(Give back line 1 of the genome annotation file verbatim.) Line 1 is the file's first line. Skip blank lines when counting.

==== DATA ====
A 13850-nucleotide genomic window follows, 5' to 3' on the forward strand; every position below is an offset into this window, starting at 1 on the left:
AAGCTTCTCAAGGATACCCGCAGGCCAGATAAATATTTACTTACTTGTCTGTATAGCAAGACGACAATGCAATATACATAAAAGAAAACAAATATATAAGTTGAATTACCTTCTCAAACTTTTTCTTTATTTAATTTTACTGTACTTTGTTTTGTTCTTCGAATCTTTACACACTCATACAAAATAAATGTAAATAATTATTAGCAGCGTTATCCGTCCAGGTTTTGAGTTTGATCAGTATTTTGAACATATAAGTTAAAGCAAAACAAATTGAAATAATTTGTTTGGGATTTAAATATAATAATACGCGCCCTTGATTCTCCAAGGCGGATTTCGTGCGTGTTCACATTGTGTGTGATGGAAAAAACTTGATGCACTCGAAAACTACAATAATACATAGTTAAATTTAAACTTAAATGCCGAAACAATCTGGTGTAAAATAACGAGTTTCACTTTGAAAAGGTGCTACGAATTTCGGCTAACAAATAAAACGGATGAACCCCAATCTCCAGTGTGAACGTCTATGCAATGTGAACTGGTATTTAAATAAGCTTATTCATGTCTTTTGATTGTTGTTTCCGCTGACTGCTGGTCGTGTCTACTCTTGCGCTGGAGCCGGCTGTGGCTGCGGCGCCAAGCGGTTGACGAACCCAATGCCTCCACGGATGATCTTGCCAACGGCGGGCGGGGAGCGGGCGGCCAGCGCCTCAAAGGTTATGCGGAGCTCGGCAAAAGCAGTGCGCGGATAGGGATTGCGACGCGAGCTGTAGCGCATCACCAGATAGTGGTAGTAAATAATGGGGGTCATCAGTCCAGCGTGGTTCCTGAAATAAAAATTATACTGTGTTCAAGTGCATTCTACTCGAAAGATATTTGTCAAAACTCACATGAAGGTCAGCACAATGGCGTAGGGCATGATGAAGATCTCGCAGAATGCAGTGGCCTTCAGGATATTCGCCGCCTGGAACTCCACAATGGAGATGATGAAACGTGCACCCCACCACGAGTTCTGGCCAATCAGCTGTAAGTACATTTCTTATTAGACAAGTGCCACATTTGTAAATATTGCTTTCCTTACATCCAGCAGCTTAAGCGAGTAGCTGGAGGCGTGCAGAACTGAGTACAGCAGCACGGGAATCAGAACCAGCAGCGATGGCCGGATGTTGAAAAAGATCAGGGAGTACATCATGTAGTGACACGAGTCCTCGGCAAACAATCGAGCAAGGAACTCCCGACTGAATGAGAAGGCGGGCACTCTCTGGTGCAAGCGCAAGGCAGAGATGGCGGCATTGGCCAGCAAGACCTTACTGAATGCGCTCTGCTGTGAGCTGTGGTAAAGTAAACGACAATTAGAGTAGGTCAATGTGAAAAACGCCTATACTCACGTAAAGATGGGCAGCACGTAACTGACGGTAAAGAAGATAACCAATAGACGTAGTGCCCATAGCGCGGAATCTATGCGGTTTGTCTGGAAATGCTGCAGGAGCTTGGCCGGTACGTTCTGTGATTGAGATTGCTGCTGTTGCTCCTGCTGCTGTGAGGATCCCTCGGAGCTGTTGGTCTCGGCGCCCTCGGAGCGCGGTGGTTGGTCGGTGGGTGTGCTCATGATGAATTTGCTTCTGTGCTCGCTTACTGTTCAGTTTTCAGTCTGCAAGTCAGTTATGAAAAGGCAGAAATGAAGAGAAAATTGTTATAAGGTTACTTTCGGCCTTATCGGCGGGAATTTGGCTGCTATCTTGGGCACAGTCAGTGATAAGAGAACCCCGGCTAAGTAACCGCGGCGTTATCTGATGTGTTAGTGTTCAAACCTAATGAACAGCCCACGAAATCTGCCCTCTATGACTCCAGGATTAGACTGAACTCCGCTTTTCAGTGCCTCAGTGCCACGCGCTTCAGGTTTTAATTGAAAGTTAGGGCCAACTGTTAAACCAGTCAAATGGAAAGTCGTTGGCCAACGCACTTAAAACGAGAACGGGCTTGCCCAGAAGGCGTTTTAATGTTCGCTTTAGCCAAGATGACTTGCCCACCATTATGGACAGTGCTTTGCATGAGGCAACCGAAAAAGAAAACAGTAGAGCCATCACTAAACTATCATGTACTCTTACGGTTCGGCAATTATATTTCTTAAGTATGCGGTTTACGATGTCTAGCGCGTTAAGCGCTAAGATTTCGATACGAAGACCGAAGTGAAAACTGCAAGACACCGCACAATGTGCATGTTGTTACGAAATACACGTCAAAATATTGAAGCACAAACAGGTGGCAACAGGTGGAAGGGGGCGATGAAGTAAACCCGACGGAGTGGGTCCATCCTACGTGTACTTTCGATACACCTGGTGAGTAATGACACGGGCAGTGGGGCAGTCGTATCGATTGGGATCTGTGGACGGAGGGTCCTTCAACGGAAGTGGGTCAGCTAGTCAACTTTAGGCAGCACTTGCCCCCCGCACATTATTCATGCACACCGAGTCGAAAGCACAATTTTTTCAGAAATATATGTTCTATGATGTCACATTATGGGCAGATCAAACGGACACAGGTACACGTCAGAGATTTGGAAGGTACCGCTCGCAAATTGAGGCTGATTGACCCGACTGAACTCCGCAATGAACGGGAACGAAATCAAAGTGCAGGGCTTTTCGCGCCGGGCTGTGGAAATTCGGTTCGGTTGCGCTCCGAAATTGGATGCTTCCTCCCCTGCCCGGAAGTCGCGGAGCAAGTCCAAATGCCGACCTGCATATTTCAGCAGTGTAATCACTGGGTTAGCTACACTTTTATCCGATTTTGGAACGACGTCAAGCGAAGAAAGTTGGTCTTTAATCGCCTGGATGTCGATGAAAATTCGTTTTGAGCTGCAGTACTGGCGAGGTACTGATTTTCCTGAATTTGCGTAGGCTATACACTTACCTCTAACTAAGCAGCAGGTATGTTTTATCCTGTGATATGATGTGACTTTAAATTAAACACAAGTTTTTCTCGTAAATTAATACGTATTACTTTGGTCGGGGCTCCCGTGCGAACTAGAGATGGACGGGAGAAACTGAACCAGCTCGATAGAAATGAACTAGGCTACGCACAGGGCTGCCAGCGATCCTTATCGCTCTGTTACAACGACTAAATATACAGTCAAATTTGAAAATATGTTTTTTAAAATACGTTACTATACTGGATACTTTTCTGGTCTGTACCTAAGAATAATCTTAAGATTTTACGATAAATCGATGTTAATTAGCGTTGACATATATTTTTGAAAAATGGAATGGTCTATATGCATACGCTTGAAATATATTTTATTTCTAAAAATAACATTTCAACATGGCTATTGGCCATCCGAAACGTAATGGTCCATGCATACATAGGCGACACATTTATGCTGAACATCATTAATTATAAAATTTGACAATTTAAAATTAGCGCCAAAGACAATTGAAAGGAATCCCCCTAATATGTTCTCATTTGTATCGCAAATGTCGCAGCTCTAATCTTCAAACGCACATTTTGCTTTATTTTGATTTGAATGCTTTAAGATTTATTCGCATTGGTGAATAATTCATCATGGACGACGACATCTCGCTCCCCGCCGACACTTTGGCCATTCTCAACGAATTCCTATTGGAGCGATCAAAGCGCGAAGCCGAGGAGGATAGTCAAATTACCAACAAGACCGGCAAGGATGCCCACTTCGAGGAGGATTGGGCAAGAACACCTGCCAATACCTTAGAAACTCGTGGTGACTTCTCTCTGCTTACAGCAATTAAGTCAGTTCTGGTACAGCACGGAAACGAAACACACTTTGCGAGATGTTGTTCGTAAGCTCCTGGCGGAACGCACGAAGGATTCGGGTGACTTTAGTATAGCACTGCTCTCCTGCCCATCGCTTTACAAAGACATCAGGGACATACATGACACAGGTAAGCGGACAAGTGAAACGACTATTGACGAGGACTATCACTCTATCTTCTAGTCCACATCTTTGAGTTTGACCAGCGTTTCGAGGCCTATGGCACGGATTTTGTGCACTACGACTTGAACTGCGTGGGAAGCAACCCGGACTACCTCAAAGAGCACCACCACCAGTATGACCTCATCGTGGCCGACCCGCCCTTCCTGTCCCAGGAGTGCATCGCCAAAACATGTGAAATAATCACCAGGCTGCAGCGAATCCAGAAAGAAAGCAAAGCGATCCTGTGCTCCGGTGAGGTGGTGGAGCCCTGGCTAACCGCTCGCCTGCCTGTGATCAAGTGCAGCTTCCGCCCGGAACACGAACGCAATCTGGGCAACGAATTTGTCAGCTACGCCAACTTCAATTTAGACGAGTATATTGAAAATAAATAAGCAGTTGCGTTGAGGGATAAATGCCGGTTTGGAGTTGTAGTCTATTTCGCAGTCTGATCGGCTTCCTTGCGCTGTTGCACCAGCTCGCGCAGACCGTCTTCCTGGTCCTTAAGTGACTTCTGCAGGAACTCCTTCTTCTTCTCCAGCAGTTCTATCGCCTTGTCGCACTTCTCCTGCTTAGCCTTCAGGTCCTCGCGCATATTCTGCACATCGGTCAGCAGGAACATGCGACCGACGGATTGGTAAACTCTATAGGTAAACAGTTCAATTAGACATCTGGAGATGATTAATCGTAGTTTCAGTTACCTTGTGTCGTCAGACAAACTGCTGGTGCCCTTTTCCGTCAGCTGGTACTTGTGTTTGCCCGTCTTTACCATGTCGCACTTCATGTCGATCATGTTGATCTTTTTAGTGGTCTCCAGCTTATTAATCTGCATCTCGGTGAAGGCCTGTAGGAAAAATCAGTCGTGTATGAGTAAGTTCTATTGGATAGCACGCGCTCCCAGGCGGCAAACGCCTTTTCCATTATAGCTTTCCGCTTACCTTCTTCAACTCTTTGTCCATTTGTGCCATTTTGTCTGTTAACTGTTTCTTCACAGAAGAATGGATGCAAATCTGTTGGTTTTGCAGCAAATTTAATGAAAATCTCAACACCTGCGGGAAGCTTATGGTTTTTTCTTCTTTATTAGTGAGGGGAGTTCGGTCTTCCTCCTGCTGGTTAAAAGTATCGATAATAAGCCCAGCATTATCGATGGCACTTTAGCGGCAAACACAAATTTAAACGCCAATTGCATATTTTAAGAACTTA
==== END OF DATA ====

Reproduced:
A 13850-nucleotide genomic window follows, 5' to 3' on the forward strand; every position below is an offset into this window, starting at 1 on the left: